agency of mapping

“Fuller´s Dymaxion Airocean World Map of 1943 cuts the earth into triangular facets that are then unfold as a flat polyhedron. Both the north and south poles are presented frontally and equally, with little distortion, although the typical viewer is at first likely to be disoriented by this unusual, poly-directional arrangement of countries. Only the graphic graticule of latitude and longitude allows the reader to comprehend the relative orientation of any one location.

Interestingly, the Dymaxion structure can be unfolded and re-oriented in any number of different ways, depending on the thematics of one´s point of view. The polyhedral geometry provides a remarkably flexible and adaptive system wherein different locations and regions can be placed into significantly different sets of relationship. Precisely where the map is cut and folded determines how the parts are seen in relationship to each other, each time in radically altered, yet equally true, configurations. Potentially at least, each arrangement possesses great efficacy with regard to certain socio-political, strategic and imaginative possibilities”.

James Corner, The Agency of Mapping.

Forgotten Mayan city 'discovered' in Central America by 15-year-old

A 15-year-old boy believes he has discovered a forgotten Mayan city using satellite photos and Mayan astronomy.

William Gadoury, from Quebec, came up with the theory that the Maya civilization chose the location of its towns and cities according to its star constellations.

He found Mayan cities lined up exactly with stars in the civilization’s major constellations.

Studying the star map further, he discovered one city was missing from a constellation of three stars.

Using satellite images provided by the Canadian Space Agency and then mapped on to Google Earth, he discovered the city where the third star of the constellation suggested it would be. Read more.

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Do you ever like, see things? Like visions of the future.

Seeing secrets: Trevor Paglen on photographing the NSA’s headquarters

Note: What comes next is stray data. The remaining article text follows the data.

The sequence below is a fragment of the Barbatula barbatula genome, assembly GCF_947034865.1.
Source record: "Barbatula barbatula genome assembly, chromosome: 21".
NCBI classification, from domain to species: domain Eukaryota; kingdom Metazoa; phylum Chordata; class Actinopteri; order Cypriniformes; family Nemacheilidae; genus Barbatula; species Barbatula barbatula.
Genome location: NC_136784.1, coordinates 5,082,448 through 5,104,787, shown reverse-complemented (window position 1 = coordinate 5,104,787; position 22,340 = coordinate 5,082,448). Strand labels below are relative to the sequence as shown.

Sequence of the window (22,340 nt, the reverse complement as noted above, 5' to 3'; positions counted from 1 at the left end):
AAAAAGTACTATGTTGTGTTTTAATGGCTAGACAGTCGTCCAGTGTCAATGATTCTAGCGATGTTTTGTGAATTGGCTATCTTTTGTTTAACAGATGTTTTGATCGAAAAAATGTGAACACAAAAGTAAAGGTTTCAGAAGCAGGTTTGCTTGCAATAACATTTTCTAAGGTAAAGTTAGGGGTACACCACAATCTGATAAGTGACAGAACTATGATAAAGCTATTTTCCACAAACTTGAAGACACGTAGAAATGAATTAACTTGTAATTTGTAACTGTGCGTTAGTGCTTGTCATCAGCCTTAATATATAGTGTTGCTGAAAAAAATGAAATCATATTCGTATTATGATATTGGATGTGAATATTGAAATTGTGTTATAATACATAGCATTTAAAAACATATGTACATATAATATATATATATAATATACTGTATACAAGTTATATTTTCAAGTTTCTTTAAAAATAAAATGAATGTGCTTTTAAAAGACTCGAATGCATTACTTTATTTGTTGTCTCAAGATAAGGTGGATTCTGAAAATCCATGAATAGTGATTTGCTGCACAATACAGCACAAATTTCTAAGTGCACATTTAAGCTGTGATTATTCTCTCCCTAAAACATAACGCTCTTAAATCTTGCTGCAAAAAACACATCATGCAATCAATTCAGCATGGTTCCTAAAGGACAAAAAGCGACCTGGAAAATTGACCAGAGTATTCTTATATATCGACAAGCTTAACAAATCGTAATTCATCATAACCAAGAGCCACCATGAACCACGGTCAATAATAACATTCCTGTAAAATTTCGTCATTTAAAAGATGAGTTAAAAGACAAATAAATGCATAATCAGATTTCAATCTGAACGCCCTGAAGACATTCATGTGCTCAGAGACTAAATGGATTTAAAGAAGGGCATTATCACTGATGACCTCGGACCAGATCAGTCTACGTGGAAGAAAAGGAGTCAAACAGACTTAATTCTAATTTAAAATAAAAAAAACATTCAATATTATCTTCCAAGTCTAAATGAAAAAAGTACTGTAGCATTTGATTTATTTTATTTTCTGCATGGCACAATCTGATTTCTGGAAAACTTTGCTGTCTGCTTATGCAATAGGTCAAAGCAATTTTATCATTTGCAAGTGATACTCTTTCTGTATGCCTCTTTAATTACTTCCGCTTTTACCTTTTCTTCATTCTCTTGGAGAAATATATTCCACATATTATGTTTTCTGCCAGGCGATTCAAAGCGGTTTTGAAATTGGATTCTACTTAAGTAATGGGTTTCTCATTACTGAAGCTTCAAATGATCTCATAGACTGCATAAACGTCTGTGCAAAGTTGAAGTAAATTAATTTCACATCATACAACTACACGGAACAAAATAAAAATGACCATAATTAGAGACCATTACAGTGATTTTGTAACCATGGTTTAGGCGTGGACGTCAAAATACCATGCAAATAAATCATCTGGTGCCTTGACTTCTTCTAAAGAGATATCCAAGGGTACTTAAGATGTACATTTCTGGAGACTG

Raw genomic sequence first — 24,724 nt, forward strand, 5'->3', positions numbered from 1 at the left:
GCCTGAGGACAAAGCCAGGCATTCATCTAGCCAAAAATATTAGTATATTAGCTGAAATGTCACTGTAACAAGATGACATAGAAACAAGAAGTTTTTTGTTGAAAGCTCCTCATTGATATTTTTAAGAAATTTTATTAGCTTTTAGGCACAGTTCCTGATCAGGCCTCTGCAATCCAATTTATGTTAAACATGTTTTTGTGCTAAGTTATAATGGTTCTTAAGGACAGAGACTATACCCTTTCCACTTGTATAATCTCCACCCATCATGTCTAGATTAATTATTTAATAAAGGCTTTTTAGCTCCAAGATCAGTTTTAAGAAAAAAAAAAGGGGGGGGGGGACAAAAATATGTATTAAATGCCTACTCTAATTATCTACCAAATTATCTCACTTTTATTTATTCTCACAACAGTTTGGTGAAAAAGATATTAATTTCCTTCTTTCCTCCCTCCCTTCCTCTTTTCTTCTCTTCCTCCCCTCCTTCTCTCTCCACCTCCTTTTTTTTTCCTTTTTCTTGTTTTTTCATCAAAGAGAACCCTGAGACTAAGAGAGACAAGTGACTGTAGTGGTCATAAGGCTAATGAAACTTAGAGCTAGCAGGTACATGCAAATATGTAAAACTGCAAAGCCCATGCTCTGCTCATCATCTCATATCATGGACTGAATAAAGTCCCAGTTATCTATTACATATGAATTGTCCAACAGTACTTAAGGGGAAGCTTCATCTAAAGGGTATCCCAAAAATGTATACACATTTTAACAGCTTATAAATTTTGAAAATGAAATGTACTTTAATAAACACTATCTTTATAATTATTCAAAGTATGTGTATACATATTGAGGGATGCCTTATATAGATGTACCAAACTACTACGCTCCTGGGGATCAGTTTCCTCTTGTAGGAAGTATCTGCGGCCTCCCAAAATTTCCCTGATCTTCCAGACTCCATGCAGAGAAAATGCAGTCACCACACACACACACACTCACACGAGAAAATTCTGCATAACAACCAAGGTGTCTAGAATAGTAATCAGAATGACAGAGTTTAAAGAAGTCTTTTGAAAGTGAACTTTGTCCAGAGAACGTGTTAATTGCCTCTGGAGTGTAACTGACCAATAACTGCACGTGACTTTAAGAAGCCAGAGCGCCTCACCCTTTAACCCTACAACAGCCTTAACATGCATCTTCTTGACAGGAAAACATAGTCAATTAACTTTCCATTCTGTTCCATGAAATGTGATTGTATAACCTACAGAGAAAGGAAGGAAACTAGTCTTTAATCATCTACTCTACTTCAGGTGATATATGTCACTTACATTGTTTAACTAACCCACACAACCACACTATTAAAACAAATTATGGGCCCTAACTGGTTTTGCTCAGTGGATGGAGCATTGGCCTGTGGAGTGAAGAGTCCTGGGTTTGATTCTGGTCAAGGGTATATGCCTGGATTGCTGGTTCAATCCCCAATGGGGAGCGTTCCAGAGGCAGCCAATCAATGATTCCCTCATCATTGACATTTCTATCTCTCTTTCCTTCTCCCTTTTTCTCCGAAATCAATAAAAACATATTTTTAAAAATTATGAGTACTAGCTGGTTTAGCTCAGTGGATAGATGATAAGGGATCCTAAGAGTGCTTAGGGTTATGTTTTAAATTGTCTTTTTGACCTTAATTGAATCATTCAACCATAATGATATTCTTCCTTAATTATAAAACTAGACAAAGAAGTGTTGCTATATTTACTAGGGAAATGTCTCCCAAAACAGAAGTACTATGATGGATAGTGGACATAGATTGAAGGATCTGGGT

Artist Trevor Paglen spends much of his time photographing places you’re not supposed to see, whether that’s desert military bases or mountainside listening posts or classified spacecraft. His first photographic monograph, Invisible: Covert Operations and Classified Landscapes, captured those secret spaces as hazy, nearly unreadable images: a collection of lights on the horizon, or a dark smear across the sky. He’s also reported on the CIA’s covert rendition flights and collected 70 military patches representing secret government projects. Most recently, he rented a helicopter to photograph several intelligence headquarters: the (now) well-known National Security Agency; the National Reconnaissance Office, which administers intelligence satellites; and the National Geospatial-Intelligence Agency, which provides mapping and geographical data to the government. Paglen released his images into the public domain. Via email, he discussed what intrigues him about such secret spaces and what images of them allow us, the viewers, to consider.

flickr

Missiles in Cuba, 1962.

by Central Intelligence Agency

This map reveals where all your trash is going — and what it’s doing to the planet

The company SaveOnEnergy compiled data from the Environmental Protection Agency and created a map that illustrates the massive number of landfills across the U.S. Red dots represent open landfills; green dots represent closed ones. The bigger the dot, the bigger the landfill. And it’s even worse if you consider the average amount of trash an American family produces in one year.

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Map of US Circuit Courts

The United States courts of appeals (or circuit courts) are the intermediate appellate courts of the United States federal court system. A court of appeals decides appeals from the district courts within its federal judicial circuit, and in some instances from other designated federal courts and administrative agencies.